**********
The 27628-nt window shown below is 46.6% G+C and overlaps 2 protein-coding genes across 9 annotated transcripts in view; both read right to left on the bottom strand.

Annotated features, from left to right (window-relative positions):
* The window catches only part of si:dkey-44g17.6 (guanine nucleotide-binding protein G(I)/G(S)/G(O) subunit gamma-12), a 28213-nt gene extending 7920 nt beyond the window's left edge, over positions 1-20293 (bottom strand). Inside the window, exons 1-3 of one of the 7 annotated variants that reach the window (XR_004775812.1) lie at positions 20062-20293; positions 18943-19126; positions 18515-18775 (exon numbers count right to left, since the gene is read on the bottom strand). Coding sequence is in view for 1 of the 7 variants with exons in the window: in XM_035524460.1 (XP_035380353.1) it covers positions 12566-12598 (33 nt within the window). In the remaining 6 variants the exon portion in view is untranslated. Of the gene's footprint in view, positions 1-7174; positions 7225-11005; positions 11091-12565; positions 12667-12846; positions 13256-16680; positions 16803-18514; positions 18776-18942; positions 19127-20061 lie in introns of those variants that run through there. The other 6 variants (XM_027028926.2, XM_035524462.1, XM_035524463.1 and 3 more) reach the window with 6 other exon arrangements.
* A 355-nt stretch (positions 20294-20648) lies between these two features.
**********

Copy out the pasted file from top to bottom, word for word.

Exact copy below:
The 27628-nt window shown below is 46.6% G+C and overlaps 2 protein-coding genes across 9 annotated transcripts in view; both read right to left on the bottom strand.

Annotated features, from left to right (window-relative positions):
* The window catches only part of si:dkey-44g17.6 (guanine nucleotide-binding protein G(I)/G(S)/G(O) subunit gamma-12), a 28213-nt gene extending 7920 nt beyond the window's left edge, over positions 1-20293 (bottom strand). Inside the window, exons 1-3 of one of the 7 annotated variants that reach the window (XR_004775812.1) lie at positions 20062-20293; positions 18943-19126; positions 18515-18775 (exon numbers count right to left, since the gene is read on the bottom strand). Coding sequence is in view for 1 of the 7 variants with exons in the window: in XM_035524460.1 (XP_035380353.1) it covers positions 12566-12598 (33 nt within the window). In the remaining 6 variants the exon portion in view is untranslated. Of the gene's footprint in view, positions 1-7174; positions 7225-11005; positions 11091-12565; positions 12667-12846; positions 13256-16680; positions 16803-18514; positions 18776-18942; positions 19127-20061 lie in introns of those variants that run through there. The other 6 variants (XM_027028926.2, XM_035524462.1, XM_035524463.1 and 3 more) reach the window with 6 other exon arrangements.
* A 355-nt stretch (positions 20294-20648) lies between these two features.